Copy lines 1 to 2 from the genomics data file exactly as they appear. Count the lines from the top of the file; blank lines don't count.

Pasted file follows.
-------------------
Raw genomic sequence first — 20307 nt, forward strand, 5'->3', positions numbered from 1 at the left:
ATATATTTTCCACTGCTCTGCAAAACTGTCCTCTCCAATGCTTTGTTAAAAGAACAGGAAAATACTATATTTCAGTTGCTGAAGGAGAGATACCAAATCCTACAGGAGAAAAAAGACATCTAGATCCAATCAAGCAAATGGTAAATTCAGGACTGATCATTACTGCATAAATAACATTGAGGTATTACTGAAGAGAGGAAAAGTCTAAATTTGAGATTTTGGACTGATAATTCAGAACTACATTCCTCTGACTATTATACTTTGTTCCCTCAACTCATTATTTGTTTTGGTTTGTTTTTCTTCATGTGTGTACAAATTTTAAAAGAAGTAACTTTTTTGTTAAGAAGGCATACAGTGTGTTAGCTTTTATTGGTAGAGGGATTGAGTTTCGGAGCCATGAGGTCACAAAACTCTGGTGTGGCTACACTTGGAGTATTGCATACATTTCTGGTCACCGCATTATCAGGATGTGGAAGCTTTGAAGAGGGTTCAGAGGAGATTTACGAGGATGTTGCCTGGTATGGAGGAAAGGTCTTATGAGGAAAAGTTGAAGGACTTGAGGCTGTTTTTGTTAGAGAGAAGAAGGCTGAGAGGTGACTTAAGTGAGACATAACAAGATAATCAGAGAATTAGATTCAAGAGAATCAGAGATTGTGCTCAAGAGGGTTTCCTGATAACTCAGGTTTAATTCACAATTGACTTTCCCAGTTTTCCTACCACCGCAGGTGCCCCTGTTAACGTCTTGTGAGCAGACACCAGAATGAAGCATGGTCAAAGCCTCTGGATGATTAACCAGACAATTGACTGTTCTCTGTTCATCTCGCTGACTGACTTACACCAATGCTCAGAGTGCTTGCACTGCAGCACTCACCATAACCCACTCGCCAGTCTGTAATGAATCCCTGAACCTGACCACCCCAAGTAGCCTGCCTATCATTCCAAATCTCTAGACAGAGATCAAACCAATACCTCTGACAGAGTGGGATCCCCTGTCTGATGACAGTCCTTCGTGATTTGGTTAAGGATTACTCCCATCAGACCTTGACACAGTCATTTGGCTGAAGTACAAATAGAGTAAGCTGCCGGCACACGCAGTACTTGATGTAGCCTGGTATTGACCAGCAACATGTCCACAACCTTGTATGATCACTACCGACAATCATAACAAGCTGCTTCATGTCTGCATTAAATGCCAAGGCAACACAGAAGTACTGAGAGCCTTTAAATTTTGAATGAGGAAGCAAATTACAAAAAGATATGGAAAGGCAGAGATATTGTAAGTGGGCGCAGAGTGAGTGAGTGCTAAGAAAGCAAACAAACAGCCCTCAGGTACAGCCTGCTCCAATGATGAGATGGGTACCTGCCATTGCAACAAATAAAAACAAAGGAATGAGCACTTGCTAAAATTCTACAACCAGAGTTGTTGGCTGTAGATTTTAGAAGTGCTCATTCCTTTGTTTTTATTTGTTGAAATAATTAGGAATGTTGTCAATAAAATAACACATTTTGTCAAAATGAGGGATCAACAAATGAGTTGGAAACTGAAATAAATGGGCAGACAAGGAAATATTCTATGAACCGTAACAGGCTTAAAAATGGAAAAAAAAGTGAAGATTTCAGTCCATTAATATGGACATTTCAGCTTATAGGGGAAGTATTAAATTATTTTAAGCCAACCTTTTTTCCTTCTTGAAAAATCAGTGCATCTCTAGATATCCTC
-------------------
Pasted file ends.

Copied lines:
Raw genomic sequence first — 20307 nt, forward strand, 5'->3', positions numbered from 1 at the left:
ATATATTTTCCACTGCTCTGCAAAACTGTCCTCTCCAATGCTTTGTTAAAAGAACAGGAAAATACTATATTTCAGTTGCTGAAGGAGAGATACCAAATCCTACAGGAGAAAAAAGACATCTAGATCCAATCAAGCAAATGGTAAATTCAGGACTGATCATTACTGCATAAATAACATTGAGGTATTACTGAAGAGAGGAAAAGTCTAAATTTGAGATTTTGGACTGATAATTCAGAACTACATTCCTCTGACTATTATACTTTGTTCCCTCAACTCATTATTTGTTTTGGTTTGTTTTTCTTCATGTGTGTACAAATTTTAAAAGAAGTAACTTTTTTGTTAAGAAGGCATACAGTGTGTTAGCTTTTATTGGTAGAGGGATTGAGTTTCGGAGCCATGAGGTCACAAAACTCTGGTGTGGCTACACTTGGAGTATTGCATACATTTCTGGTCACCGCATTATCAGGATGTGGAAGCTTTGAAGAGGGTTCAGAGGAGATTTACGAGGATGTTGCCTGGTATGGAGGAAAGGTCTTATGAGGAAAAGTTGAAGGACTTGAGGCTGTTTTTGTTAGAGAGAAGAAGGCTGAGAGGTGACTTAAGTGAGACATAACAAGATAATCAGAGAATTAGATTCAAGAGAATCAGAGATTGTGCTCAAGAGGGTTTCCTGATAACTCAGGTTTAATTCACAATTGACTTTCCCAGTTTTCCTACCACCGCAGGTGCCCCTGTTAACGTCTTGTGAGCAGACACCAGAATGAAGCATGGTCAAAGCCTCTGGATGATTAACCAGACAATTGACTGTTCTCTGTTCATCTCGCTGACTGACTTACACCAATGCTCAGAGTGCTTGCACTGCAGCACTCACCATAACCCACTCGCCAGTCTGTAATGAATCCCTGAACCTGACCACCCCAAGTAGCCTGCCTATCATTCCAAATCTCTAGACAGAGATCAAACCAATACCTCTGACAGAGTGGGATCCCCTGTCTGATGACAGTCCTTCGTGATTTGGTTAAGGATTACTCCCATCAGACCTTGACACAGTCATTTGGCTGAAGTACAAATAGAGTAAGCTGCCGGCACACGCAGTACTTGATGTAGCCTGGTATTGACCAGCAACATGTCCACAACCTTGTATGATCACTACCGACAATCATAACAAGCTGCTTCATGTCTGCATTAAATGCCAAGGCAACACAGAAGTACTGAGAGCCTTTAAATTTTGAATGAGGAAGCAAATTACAAAAAGATATGGAAAGGCAGAGATATTGTAAGTGGGCGCAGAGTGAGTGAGTGCTAAGAAAGCAAACAAACAGCCCTCAGGTACAGCCTGCTCCAATGATGAGATGGGTACCTGCCATTGCAACAAATAAAAACAAAGGAATGAGCACTTGCTAAAATTCTACAACCAGAGTTGTTGGCTGTAGATTTTAGAAGTGCTCATTCCTTTGTTTTTATTTGTTGAAATAATTAGGAATGTTGTCAATAAAATAACACATTTTGTCAAAATGAGGGATCAACAAATGAGTTGGAAACTGAAATAAATGGGCAGACAAGGAAATATTCTATGAACCGTAACAGGCTTAAAAATGGAAAAAAAAGTGAAGATTTCAGTCCATTAATATGGACATTTCAGCTTATAGGGGAAGTATTAAATTATTTTAAGCCAACCTTTTTTCCTTCTTGAAAAATCAGTGCATCTCTAGATATCCTC